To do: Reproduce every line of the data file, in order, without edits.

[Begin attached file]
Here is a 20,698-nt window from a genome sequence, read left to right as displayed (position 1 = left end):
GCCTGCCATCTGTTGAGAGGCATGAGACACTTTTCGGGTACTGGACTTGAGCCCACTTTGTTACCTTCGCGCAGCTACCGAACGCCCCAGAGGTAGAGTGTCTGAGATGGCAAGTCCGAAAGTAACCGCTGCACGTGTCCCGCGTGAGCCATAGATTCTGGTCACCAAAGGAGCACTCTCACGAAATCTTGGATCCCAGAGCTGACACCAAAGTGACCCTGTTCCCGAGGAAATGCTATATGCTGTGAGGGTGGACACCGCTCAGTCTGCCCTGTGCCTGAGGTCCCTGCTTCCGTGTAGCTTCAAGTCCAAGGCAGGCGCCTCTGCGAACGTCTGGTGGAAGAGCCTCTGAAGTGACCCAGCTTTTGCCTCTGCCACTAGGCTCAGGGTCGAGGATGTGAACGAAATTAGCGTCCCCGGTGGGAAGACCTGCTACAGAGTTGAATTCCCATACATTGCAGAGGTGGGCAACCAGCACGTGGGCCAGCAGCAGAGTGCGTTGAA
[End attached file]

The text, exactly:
Here is a 20,698-nt window from a genome sequence, read left to right as displayed (position 1 = left end):
GCCTGCCATCTGTTGAGAGGCATGAGACACTTTTCGGGTACTGGACTTGAGCCCACTTTGTTACCTTCGCGCAGCTACCGAACGCCCCAGAGGTAGAGTGTCTGAGATGGCAAGTCCGAAAGTAACCGCTGCACGTGTCCCGCGTGAGCCATAGATTCTGGTCACCAAAGGAGCACTCTCACGAAATCTTGGATCCCAGAGCTGACACCAAAGTGACCCTGTTCCCGAGGAAATGCTATATGCTGTGAGGGTGGACACCGCTCAGTCTGCCCTGTGCCTGAGGTCCCTGCTTCCGTGTAGCTTCAAGTCCAAGGCAGGCGCCTCTGCGAACGTCTGGTGGAAGAGCCTCTGAAGTGACCCAGCTTTTGCCTCTGCCACTAGGCTCAGGGTCGAGGATGTGAACGAAATTAGCGTCCCCGGTGGGAAGACCTGCTACAGAGTTGAATTCCCATACATTGCAGAGGTGGGCAACCAGCACGTGGGCCAGCAGCAGAGTGCGTTGAA